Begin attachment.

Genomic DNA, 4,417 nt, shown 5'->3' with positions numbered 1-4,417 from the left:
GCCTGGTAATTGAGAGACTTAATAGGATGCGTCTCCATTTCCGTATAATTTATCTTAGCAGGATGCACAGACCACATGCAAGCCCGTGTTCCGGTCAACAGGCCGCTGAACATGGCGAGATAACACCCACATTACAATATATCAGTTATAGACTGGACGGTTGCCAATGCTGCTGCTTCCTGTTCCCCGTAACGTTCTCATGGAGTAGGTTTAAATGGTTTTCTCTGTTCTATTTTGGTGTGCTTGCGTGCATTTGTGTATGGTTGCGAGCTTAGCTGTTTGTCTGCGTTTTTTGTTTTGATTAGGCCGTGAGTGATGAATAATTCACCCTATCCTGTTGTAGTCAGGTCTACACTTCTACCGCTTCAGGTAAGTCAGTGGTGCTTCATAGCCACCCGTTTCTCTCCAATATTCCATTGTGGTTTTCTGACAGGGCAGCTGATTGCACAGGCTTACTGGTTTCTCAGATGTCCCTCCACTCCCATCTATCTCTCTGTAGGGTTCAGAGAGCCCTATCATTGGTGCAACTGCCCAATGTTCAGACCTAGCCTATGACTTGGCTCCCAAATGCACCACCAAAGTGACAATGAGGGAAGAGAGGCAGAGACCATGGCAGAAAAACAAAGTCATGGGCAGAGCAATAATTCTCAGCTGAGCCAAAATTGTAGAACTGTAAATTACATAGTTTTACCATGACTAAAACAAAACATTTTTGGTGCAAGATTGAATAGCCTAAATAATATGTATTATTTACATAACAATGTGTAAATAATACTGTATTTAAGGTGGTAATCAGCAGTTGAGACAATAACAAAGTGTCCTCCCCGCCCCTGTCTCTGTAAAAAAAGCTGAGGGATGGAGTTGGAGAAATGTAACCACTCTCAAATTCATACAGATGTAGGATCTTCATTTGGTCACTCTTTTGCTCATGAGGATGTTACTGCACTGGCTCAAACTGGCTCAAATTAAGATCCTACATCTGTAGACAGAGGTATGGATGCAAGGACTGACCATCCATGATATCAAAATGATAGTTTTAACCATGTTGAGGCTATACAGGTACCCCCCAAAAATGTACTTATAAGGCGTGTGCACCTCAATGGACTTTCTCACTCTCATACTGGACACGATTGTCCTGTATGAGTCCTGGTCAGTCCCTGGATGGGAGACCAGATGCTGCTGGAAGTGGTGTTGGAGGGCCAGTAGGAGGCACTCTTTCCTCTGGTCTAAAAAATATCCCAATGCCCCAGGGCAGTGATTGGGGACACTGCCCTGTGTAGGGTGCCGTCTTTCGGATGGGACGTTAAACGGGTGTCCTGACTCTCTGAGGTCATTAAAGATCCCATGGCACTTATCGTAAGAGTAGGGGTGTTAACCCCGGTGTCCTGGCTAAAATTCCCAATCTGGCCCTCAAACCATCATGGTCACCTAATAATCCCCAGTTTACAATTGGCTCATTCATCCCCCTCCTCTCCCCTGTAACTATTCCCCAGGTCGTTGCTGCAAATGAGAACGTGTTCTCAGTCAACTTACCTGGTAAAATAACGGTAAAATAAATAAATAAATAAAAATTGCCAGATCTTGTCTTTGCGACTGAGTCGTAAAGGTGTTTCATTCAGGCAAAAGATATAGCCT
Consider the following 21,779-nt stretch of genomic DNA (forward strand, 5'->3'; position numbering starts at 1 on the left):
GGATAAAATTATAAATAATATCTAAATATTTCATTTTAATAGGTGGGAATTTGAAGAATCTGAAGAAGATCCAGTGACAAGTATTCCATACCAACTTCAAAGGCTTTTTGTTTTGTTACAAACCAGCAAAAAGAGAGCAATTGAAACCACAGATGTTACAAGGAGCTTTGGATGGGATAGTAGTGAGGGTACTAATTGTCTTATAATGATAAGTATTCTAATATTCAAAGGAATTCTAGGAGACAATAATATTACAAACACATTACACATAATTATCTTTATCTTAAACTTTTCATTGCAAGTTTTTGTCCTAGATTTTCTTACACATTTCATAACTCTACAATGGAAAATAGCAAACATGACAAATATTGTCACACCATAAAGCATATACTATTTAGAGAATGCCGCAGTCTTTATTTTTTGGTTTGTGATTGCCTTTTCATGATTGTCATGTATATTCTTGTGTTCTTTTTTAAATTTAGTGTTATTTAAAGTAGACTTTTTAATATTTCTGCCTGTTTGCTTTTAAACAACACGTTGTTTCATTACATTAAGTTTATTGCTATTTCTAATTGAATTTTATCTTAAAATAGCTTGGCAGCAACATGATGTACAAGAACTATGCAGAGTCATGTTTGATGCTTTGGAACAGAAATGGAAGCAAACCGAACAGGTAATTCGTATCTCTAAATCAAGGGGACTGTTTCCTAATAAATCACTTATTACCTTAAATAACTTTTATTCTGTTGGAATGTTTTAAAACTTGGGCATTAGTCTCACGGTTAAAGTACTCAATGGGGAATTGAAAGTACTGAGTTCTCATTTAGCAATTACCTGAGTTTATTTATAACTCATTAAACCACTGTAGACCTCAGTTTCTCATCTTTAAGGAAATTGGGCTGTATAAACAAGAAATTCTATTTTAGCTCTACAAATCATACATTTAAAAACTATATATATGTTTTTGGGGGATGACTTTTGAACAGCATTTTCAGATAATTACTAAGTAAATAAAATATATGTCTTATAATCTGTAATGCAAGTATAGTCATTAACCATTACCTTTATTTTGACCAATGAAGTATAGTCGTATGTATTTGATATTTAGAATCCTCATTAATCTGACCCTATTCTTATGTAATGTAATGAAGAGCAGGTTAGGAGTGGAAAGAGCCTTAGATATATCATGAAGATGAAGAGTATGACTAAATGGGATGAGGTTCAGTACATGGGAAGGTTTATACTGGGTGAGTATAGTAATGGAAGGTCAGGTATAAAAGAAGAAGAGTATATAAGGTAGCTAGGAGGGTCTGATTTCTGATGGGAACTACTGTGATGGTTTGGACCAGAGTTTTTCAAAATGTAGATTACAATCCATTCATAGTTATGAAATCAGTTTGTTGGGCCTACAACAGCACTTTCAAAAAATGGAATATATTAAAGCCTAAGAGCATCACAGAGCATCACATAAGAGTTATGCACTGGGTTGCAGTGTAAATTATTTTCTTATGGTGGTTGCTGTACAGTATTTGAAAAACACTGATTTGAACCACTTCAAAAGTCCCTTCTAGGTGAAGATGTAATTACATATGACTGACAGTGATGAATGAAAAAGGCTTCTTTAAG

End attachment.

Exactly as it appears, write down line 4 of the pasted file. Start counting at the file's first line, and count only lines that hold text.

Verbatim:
GGATAAAATTATAAATAATATCTAAATATTTCATTTTAATAGGTGGGAATTTGAAGAATCTGAAGAAGATCCAGTGACAAGTATTCCATACCAACTTCAAAGGCTTTTTGTTTTGTTACAAACCAGCAAAAAGAGAGCAATTGAAACCACAGATGTTACAAGGAGCTTTGGATGGGATAGTAGTGAGGGTACTAATTGTCTTATAATGATAAGTATTCTAATATTCAAAGGAATTCTAGGAGACAATAATATTACAAACACATTACACATAATTATCTTTATCTTAAACTTTTCATTGCAAGTTTTTGTCCTAGATTTTCTTACACATTTCATAACTCTACAATGGAAAATAGCAAACATGACAAATATTGTCACACCATAAAGCATATACTATTTAGAGAATGCCGCAGTCTTTATTTTTTGGTTTGTGATTGCCTTTTCATGATTGTCATGTATATTCTTGTGTTCTTTTTTAAATTTAGTGTTATTTAAAGTAGACTTTTTAATATTTCTGCCTGTTTGCTTTTAAACAACACGTTGTTTCATTACATTAAGTTTATTGCTATTTCTAATTGAATTTTATCTTAAAATAGCTTGGCAGCAACATGATGTACAAGAACTATGCAGAGTCATGTTTGATGCTTTGGAACAGAAATGGAAGCAAACCGAACAGGTAATTCGTATCTCTAAATCAAGGGGACTGTTTCCTAATAAATCACTTATTACCTTAAATAACTTTTATTCTGTTGGAATGTTTTAAAACTTGGGCATTAGTCTCACGGTTAAAGTACTCAATGGGGAATTGAAAGTACTGAGTTCTCATTTAGCAATTACCTGAGTTTATTTATAACTCATTAAACCACTGTAGACCTCAGTTTCTCATCTTTAAGGAAATTGGGCTGTATAAACAAGAAATTCTATTTTAGCTCTACAAATCATACATTTAAAAACTATATATATGTTTTTGGGGGATGACTTTTGAACAGCATTTTCAGATAATTACTAAGTAAATAAAATATATGTCTTATAATCTGTAATGCAAGTATAGTCATTAACCATTACCTTTATTTTGACCAATGAAGTATAGTCGTATGTATTTGATATTTAGAATCCTCATTAATCTGACCCTATTCTTATGTAATGTAATGAAGAGCAGGTTAGGAGTGGAAAGAGCCTTAGATATATCATGAAGATGAAGAGTATGACTAAATGGGATGAGGTTCAGTACATGGGAAGGTTTATACTGGGTGAGTATAGTAATGGAAGGTCAGGTATAAAAGAAGAAGAGTATATAAGGTAGCTAGGAGGGTCTGATTTCTGATGGGAACTACTGTGATGGTTTGGACCAGAGTTTTTCAAAATGTAGATTACAATCCATTCATAGTTATGAAATCAGTTTGTTGGGCCTACAACAGCACTTTCAAAAAATGGAATATATTAAAGCCTAAGAGCATCACAGAGCATCACATAAGAGTTATGCACTGGGTTGCAGTGTAAATTATTTTCTTATGGTGGTTGCTGTACAGTATTTGAAAAACACTGATTTGAACCACTTCAAAAGTCCCTTCTAGGTGAAGATGTAATTACATATGACTGACAGTGATGAATGAAAAAGGCTTCTTTAAG